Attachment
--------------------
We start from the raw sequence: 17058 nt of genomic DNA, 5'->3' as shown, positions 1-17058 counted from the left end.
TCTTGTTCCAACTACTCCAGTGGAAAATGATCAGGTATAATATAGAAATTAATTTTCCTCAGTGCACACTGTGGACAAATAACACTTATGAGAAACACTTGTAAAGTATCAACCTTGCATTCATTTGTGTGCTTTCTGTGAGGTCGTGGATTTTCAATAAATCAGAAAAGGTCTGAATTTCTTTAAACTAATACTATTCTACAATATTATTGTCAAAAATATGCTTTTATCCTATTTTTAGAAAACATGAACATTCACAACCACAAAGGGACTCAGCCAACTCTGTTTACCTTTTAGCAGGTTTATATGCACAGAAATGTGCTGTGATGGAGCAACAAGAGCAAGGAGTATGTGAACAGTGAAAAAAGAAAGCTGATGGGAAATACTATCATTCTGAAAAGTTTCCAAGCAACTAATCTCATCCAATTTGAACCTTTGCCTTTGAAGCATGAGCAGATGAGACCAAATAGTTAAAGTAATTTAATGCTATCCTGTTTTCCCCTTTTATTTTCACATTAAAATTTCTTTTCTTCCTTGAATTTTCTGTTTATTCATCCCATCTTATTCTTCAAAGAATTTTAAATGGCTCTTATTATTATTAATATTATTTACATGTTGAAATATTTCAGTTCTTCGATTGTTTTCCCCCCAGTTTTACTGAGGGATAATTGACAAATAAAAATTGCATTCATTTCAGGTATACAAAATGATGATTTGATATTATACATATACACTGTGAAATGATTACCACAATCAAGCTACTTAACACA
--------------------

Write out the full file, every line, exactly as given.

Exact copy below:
We start from the raw sequence: 17058 nt of genomic DNA, 5'->3' as shown, positions 1-17058 counted from the left end.
TCTTGTTCCAACTACTCCAGTGGAAAATGATCAGGTATAATATAGAAATTAATTTTCCTCAGTGCACACTGTGGACAAATAACACTTATGAGAAACACTTGTAAAGTATCAACCTTGCATTCATTTGTGTGCTTTCTGTGAGGTCGTGGATTTTCAATAAATCAGAAAAGGTCTGAATTTCTTTAAACTAATACTATTCTACAATATTATTGTCAAAAATATGCTTTTATCCTATTTTTAGAAAACATGAACATTCACAACCACAAAGGGACTCAGCCAACTCTGTTTACCTTTTAGCAGGTTTATATGCACAGAAATGTGCTGTGATGGAGCAACAAGAGCAAGGAGTATGTGAACAGTGAAAAAAGAAAGCTGATGGGAAATACTATCATTCTGAAAAGTTTCCAAGCAACTAATCTCATCCAATTTGAACCTTTGCCTTTGAAGCATGAGCAGATGAGACCAAATAGTTAAAGTAATTTAATGCTATCCTGTTTTCCCCTTTTATTTTCACATTAAAATTTCTTTTCTTCCTTGAATTTTCTGTTTATTCATCCCATCTTATTCTTCAAAGAATTTTAAATGGCTCTTATTATTATTAATATTATTTACATGTTGAAATATTTCAGTTCTTCGATTGTTTTCCCCCCAGTTTTACTGAGGGATAATTGACAAATAAAAATTGCATTCATTTCAGGTATACAAAATGATGATTTGATATTATACATATACACTGTGAAATGATTACCACAATCAAGCTACTTAACACA